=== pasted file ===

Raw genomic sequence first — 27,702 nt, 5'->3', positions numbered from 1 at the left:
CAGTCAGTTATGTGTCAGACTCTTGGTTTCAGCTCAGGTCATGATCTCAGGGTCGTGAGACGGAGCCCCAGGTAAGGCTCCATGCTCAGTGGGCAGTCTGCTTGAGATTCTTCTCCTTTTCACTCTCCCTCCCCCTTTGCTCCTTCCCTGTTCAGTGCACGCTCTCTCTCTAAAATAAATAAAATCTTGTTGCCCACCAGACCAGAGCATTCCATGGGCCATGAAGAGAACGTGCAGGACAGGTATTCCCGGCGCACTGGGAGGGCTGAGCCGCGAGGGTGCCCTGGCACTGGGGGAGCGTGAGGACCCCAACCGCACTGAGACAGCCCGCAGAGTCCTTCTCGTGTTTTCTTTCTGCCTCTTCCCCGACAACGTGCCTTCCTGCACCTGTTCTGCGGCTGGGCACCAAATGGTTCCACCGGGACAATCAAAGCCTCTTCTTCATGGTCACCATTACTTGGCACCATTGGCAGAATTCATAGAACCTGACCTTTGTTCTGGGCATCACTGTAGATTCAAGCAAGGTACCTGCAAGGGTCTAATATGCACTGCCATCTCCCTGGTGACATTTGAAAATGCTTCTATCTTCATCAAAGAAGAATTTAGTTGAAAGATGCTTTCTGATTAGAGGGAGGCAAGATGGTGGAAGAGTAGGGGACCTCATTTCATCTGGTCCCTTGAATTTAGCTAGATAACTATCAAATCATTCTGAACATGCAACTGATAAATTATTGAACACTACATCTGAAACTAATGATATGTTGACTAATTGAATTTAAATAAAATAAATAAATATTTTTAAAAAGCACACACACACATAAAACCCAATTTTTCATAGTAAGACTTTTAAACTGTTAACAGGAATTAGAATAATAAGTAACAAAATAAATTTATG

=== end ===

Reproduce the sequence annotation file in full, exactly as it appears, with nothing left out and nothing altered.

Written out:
Raw genomic sequence first — 27,702 nt, 5'->3', positions numbered from 1 at the left:
CAGTCAGTTATGTGTCAGACTCTTGGTTTCAGCTCAGGTCATGATCTCAGGGTCGTGAGACGGAGCCCCAGGTAAGGCTCCATGCTCAGTGGGCAGTCTGCTTGAGATTCTTCTCCTTTTCACTCTCCCTCCCCCTTTGCTCCTTCCCTGTTCAGTGCACGCTCTCTCTCTAAAATAAATAAAATCTTGTTGCCCACCAGACCAGAGCATTCCATGGGCCATGAAGAGAACGTGCAGGACAGGTATTCCCGGCGCACTGGGAGGGCTGAGCCGCGAGGGTGCCCTGGCACTGGGGGAGCGTGAGGACCCCAACCGCACTGAGACAGCCCGCAGAGTCCTTCTCGTGTTTTCTTTCTGCCTCTTCCCCGACAACGTGCCTTCCTGCACCTGTTCTGCGGCTGGGCACCAAATGGTTCCACCGGGACAATCAAAGCCTCTTCTTCATGGTCACCATTACTTGGCACCATTGGCAGAATTCATAGAACCTGACCTTTGTTCTGGGCATCACTGTAGATTCAAGCAAGGTACCTGCAAGGGTCTAATATGCACTGCCATCTCCCTGGTGACATTTGAAAATGCTTCTATCTTCATCAAAGAAGAATTTAGTTGAAAGATGCTTTCTGATTAGAGGGAGGCAAGATGGTGGAAGAGTAGGGGACCTCATTTCATCTGGTCCCTTGAATTTAGCTAGATAACTATCAAATCATTCTGAACATGCAACTGATAAATTATTGAACACTACATCTGAAACTAATGATATGTTGACTAATTGAATTTAAATAAAATAAATAAATATTTTTAAAAAGCACACACACACATAAAACCCAATTTTTCATAGTAAGACTTTTAAACTGTTAACAGGAATTAGAATAATAAGTAACAAAATAAATTTATG